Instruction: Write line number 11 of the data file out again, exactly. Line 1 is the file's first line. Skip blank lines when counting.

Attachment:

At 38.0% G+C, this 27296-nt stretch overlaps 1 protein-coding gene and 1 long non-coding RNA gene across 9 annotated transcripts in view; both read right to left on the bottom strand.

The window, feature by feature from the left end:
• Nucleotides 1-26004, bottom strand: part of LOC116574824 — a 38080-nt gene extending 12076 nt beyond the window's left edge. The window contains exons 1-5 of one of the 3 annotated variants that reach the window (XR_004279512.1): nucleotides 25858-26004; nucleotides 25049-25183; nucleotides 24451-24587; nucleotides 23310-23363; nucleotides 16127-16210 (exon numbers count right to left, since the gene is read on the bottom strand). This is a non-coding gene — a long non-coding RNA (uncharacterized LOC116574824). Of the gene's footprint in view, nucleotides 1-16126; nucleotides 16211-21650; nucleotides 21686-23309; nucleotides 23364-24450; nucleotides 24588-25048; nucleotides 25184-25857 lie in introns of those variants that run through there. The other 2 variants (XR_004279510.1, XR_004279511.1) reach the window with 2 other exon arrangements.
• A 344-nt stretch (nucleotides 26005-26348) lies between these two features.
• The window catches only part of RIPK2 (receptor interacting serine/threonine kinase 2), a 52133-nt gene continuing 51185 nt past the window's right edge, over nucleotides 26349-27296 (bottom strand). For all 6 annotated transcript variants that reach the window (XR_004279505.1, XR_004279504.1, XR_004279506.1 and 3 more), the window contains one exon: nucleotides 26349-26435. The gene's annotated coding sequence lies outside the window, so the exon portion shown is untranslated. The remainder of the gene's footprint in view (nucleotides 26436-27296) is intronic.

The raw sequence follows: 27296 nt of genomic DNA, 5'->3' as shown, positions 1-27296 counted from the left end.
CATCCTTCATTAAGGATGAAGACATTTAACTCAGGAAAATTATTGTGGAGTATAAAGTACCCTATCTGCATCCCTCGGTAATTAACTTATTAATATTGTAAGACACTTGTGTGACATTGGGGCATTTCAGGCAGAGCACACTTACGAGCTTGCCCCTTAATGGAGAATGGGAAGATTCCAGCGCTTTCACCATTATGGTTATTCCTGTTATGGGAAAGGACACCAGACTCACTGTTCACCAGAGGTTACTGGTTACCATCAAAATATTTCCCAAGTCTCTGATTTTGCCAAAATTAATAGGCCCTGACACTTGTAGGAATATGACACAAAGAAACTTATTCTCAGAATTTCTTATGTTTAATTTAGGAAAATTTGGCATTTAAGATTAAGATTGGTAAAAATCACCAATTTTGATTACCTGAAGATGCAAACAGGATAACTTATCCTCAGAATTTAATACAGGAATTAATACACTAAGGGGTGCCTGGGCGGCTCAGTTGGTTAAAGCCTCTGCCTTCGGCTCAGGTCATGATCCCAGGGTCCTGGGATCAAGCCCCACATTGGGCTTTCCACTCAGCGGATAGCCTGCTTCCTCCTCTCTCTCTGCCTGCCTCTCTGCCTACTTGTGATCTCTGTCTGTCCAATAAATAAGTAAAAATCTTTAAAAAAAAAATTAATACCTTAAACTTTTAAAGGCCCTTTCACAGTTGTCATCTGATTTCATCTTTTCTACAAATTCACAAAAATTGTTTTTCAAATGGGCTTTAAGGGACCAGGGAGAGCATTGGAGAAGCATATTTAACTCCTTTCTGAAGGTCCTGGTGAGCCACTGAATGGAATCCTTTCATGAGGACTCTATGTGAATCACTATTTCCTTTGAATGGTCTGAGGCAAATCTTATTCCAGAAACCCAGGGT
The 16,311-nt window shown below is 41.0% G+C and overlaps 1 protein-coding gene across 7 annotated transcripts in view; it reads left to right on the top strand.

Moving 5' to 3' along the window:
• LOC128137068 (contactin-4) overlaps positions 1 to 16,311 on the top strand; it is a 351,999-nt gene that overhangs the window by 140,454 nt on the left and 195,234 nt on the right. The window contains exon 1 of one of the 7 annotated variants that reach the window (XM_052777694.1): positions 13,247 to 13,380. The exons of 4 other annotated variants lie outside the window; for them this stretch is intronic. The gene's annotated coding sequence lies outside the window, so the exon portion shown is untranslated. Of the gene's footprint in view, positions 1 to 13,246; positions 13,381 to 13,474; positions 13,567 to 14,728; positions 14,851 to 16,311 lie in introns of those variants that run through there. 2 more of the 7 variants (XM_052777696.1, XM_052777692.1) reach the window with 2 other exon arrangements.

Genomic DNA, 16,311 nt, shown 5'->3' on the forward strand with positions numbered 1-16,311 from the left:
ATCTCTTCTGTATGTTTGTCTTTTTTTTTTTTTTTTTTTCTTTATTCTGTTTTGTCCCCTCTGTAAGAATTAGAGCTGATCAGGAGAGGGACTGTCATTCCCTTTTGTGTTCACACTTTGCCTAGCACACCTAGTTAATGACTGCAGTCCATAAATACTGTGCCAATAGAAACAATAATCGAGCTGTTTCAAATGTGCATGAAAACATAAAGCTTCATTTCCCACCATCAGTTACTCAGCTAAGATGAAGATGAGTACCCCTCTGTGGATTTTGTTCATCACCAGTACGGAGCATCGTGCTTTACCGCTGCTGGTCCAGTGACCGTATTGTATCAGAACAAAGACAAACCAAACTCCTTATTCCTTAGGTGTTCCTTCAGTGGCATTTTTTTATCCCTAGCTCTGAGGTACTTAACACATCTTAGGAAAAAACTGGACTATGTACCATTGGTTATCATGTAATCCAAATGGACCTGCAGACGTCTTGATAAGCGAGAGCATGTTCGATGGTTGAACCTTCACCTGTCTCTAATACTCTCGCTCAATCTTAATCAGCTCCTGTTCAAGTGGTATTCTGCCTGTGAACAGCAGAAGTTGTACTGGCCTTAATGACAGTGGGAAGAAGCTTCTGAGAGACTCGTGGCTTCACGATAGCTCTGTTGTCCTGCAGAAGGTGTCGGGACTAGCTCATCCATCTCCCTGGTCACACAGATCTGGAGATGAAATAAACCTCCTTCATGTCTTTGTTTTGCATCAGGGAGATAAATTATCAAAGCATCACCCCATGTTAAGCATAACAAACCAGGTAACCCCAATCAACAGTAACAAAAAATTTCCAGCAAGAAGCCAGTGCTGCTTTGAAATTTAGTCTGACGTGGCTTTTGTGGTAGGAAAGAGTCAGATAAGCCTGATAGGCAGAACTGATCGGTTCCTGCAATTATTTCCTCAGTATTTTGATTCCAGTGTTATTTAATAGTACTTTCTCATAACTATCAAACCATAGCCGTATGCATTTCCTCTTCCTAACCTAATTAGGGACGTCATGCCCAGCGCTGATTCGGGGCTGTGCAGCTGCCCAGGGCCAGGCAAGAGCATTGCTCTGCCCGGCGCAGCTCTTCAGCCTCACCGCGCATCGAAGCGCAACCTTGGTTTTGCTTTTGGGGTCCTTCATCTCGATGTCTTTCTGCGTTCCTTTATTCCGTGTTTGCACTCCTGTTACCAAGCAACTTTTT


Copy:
Genomic DNA, 16,311 nt, shown 5'->3' on the forward strand with positions numbered 1-16,311 from the left: